Multi-Channel Delivery

The objectives of this issue are as follows:

What is Multi-Channel Delivery?

Channels are different means used by service providers to interact with and deliver services to their user community. Multi-channel service delivery is the provision of services through different networks, terminal devices or platforms and interfaces, in an integrated and coordinated way, with comparable levels of usability.

Governments, like other sectors, also interact with citizens through different channels, from the traditional ones such as the counter or face-to-face and postal delivery to the electronic channels such as Internet web-sites, e-mail, SMS-messaging, fixed phone, mobile phone, interactive voice response systems, digital television, fax, self-service terminals (ATMs), etc. Governments also have challenges in relation to the elimination of barriers in the access to their services and in relation to the provision of choices about how to access their information and services.

Mobile devices, digital TV and others are opening new ways of interaction between citizens and governments, so that electronic services are no longer limited to the PC. This is possible thanks to the evolution of terminal devices with better features in terms of processing capacity, memory, power autonomy, screen size and quality, on one side and to the improvement of networks, protocols and mark-up languages on the other side.

Industry and citizens are getting used to these new electronic channels taking advantage of their possibilities and of new services and there is an expectation that governments may be able to do the same.

These new electronic channels require the adoption of new architectures and systems able to provide the maximum of their functionalities.

The Web is a main channel to access government services permanently available and it should be possible to offer the citizens such services through any device incorporating Internet access. This would allow a significant increase in the usage of government services by means of any kind of widespread channels such as PDA,s, smartphones, WAP, WebTV, or even Bluetooth and others; in this way the access to government services would really be anyhow, anywhere, anytime through mobile devices.

Governments should take into account distribution, access options and accessibility aspects to avoid creating new barriers which could limit the amount of information or services provided. Consideration to socially disadvantaged users, users without high bandwidth and high cost devices, as well as devices, platforms and websites with smaller audiences should be taken into account.

What Public Policy Outcomes are Related to Multi-Channel Delivery?

Multi-channel policies developed by governments generally address the following goals:

What are the Main Benefits of Multi-Channel Delivery?

Main benefits of multi-channel delivery may be both for the user community and for the service provider:

How Can Multi-Channel Delivery Be Achieved?

As a starting point governments develop strategies so that the access to their Web sites may be available through a range of digital platforms offering more choice to citizens. More global approaches design strategies which combine face to face offices, call centers and web sites, as in the case of the multichannel initiative consisting in a website (, a network of offices (more than 1.600 in March 2009), and a telephone number in Spain [Red060] and the Multi-channel Citizen Service Centers in Greece [EV-PAPA], with equivalent experiences to this one in other countries. Transport Direct [Transport] in the United Kingdom offers travel information beyond the PC platform including PDAs or mobile phones and digital TV which gets to a segment of the population who do not have ready access to the internet through a PC.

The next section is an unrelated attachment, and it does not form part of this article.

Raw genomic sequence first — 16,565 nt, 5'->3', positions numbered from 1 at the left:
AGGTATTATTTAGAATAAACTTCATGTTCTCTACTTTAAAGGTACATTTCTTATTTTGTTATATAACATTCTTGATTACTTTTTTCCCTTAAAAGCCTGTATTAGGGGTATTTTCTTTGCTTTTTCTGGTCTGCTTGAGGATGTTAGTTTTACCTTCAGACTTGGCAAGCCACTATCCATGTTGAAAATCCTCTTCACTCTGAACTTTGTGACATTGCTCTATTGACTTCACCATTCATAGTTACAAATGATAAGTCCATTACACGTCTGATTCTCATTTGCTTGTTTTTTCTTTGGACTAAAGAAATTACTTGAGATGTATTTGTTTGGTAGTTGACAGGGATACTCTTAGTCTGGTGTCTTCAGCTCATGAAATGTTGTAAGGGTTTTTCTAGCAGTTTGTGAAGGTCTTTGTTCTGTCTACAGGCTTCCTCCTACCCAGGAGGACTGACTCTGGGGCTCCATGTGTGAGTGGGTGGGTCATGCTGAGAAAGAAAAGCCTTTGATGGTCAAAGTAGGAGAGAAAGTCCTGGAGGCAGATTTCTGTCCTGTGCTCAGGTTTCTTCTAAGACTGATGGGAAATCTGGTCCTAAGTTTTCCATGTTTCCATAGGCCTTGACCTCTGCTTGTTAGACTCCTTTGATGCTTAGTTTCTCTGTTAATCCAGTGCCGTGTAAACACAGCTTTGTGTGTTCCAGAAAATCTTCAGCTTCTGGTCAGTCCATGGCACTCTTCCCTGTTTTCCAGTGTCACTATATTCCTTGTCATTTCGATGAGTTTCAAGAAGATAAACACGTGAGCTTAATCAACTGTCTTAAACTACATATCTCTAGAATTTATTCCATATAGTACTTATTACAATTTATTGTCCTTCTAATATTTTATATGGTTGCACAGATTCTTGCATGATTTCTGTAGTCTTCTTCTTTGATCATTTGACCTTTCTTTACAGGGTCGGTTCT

The study about “Multi-channel delivery of government services” elaborated by the Program IDA of the European Commission [EC-MCD] elaborates on how to develop a multi-channel strategy; this study includes a list of possible channels with their main features, proposes a channel selection framework and provides implementation guidelines of the multi-channel strategy. This implementation may require a number of steps such like the following:

What are the Main Issues and Limitations with Multi-Channel Delivery?

General requirements of the user and of the provider

Some of them are specially relevant like security providing trust, and simplicity so that the content may have a similar appearance from any device, providing transparency from the point of view of the user.

Many people uses the mobile phone only for phone calls and are not aware of the rest of possibilities of the device, because its operation may result difficult for them. This inhibiting factor decreases the usage of the offered services. For instance, trying to write an URL in a mobile may be a difficult task because certain characters (“@”, “/”, “?”, “&”, “:”, …) are hard to find and the writing task is generally troublesome. The user usually has to remember a crowd of short numbers, key words, URLs, while using impulsively a mobile device with low help capabilities and requiring a quick answer to solve an specific problem.

Limitation of mobile devices and adaptation of information and services provided

The ideal scenario is that introduction of new electronic channels would be as non-intrusive as possible; for instance without having to modify content managers used for the production of information for the Web.